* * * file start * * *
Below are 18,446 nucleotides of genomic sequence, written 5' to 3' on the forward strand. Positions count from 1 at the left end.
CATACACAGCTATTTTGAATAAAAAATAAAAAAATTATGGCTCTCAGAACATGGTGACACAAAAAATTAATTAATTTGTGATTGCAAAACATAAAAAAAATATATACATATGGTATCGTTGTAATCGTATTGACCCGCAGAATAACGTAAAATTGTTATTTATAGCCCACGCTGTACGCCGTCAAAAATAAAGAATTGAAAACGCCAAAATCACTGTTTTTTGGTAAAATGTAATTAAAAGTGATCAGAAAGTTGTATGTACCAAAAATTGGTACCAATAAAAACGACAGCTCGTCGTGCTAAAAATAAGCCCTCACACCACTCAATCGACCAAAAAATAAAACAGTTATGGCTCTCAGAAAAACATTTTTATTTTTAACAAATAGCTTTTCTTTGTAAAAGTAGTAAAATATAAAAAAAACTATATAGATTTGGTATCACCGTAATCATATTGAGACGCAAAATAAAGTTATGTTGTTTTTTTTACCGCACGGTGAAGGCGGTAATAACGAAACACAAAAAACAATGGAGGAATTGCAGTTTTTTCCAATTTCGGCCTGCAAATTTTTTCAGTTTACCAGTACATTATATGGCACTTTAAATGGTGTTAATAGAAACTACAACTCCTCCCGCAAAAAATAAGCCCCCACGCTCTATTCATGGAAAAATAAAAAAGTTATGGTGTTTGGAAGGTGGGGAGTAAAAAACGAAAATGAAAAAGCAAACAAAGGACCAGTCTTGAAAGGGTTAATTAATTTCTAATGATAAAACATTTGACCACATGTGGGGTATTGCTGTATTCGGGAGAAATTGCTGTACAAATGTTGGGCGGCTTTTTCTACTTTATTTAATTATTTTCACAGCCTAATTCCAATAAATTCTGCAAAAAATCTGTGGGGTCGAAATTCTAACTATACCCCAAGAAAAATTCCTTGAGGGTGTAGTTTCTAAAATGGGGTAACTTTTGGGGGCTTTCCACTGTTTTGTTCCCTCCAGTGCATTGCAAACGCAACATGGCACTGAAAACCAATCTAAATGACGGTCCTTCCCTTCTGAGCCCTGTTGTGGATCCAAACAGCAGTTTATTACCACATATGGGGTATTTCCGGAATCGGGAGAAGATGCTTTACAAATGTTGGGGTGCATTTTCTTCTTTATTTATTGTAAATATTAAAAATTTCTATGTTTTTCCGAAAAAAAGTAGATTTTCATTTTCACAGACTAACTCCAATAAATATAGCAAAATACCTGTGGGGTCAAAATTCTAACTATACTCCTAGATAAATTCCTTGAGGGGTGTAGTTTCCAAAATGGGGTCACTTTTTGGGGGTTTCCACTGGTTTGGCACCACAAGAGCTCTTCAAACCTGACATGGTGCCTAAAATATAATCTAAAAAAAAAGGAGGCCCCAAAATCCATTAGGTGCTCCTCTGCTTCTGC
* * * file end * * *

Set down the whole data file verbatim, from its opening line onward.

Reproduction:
Below are 18,446 nucleotides of genomic sequence, written 5' to 3' on the forward strand. Positions count from 1 at the left end.
CATACACAGCTATTTTGAATAAAAAATAAAAAAATTATGGCTCTCAGAACATGGTGACACAAAAAATTAATTAATTTGTGATTGCAAAACATAAAAAAAATATATACATATGGTATCGTTGTAATCGTATTGACCCGCAGAATAACGTAAAATTGTTATTTATAGCCCACGCTGTACGCCGTCAAAAATAAAGAATTGAAAACGCCAAAATCACTGTTTTTTGGTAAAATGTAATTAAAAGTGATCAGAAAGTTGTATGTACCAAAAATTGGTACCAATAAAAACGACAGCTCGTCGTGCTAAAAATAAGCCCTCACACCACTCAATCGACCAAAAAATAAAACAGTTATGGCTCTCAGAAAAACATTTTTATTTTTAACAAATAGCTTTTCTTTGTAAAAGTAGTAAAATATAAAAAAAACTATATAGATTTGGTATCACCGTAATCATATTGAGACGCAAAATAAAGTTATGTTGTTTTTTTTACCGCACGGTGAAGGCGGTAATAACGAAACACAAAAAACAATGGAGGAATTGCAGTTTTTTCCAATTTCGGCCTGCAAATTTTTTCAGTTTACCAGTACATTATATGGCACTTTAAATGGTGTTAATAGAAACTACAACTCCTCCCGCAAAAAATAAGCCCCCACGCTCTATTCATGGAAAAATAAAAAAGTTATGGTGTTTGGAAGGTGGGGAGTAAAAAACGAAAATGAAAAAGCAAACAAAGGACCAGTCTTGAAAGGGTTAATTAATTTCTAATGATAAAACATTTGACCACATGTGGGGTATTGCTGTATTCGGGAGAAATTGCTGTACAAATGTTGGGCGGCTTTTTCTACTTTATTTAATTATTTTCACAGCCTAATTCCAATAAATTCTGCAAAAAATCTGTGGGGTCGAAATTCTAACTATACCCCAAGAAAAATTCCTTGAGGGTGTAGTTTCTAAAATGGGGTAACTTTTGGGGGCTTTCCACTGTTTTGTTCCCTCCAGTGCATTGCAAACGCAACATGGCACTGAAAACCAATCTAAATGACGGTCCTTCCCTTCTGAGCCCTGTTGTGGATCCAAACAGCAGTTTATTACCACATATGGGGTATTTCCGGAATCGGGAGAAGATGCTTTACAAATGTTGGGGTGCATTTTCTTCTTTATTTATTGTAAATATTAAAAATTTCTATGTTTTTCCGAAAAAAAGTAGATTTTCATTTTCACAGACTAACTCCAATAAATATAGCAAAATACCTGTGGGGTCAAAATTCTAACTATACTCCTAGATAAATTCCTTGAGGGGTGTAGTTTCCAAAATGGGGTCACTTTTTGGGGGTTTCCACTGGTTTGGCACCACAAGAGCTCTTCAAACCTGACATGGTGCCTAAAATATAATCTAAAAAAAAAGGAGGCCCCAAAATCCATTAGGTGCTCCTCTGCTTCTGC